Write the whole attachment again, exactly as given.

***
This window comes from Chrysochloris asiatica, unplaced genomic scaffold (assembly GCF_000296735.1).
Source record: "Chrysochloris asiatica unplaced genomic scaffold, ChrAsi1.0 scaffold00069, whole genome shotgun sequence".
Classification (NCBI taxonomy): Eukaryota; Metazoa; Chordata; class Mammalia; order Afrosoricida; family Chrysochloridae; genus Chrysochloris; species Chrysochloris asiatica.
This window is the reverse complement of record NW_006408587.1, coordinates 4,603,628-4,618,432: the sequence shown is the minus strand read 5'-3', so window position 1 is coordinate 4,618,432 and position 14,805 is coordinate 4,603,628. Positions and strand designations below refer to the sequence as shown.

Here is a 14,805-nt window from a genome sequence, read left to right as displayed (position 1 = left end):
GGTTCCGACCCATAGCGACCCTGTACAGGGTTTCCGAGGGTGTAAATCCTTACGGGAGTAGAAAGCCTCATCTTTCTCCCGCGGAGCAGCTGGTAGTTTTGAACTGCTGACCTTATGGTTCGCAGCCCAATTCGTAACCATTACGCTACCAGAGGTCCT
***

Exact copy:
This window comes from Chrysochloris asiatica, unplaced genomic scaffold (assembly GCF_000296735.1).
Source record: "Chrysochloris asiatica unplaced genomic scaffold, ChrAsi1.0 scaffold00069, whole genome shotgun sequence".
Classification (NCBI taxonomy): Eukaryota; Metazoa; Chordata; class Mammalia; order Afrosoricida; family Chrysochloridae; genus Chrysochloris; species Chrysochloris asiatica.
This window is the reverse complement of record NW_006408587.1, coordinates 4,603,628-4,618,432: the sequence shown is the minus strand read 5'-3', so window position 1 is coordinate 4,618,432 and position 14,805 is coordinate 4,603,628. Positions and strand designations below refer to the sequence as shown.

Here is a 14,805-nt window from a genome sequence, read left to right as displayed (position 1 = left end):
GGTTCCGACCCATAGCGACCCTGTACAGGGTTTCCGAGGGTGTAAATCCTTACGGGAGTAGAAAGCCTCATCTTTCTCCCGCGGAGCAGCTGGTAGTTTTGAACTGCTGACCTTATGGTTCGCAGCCCAATTCGTAACCATTACGCTACCAGAGGTCCT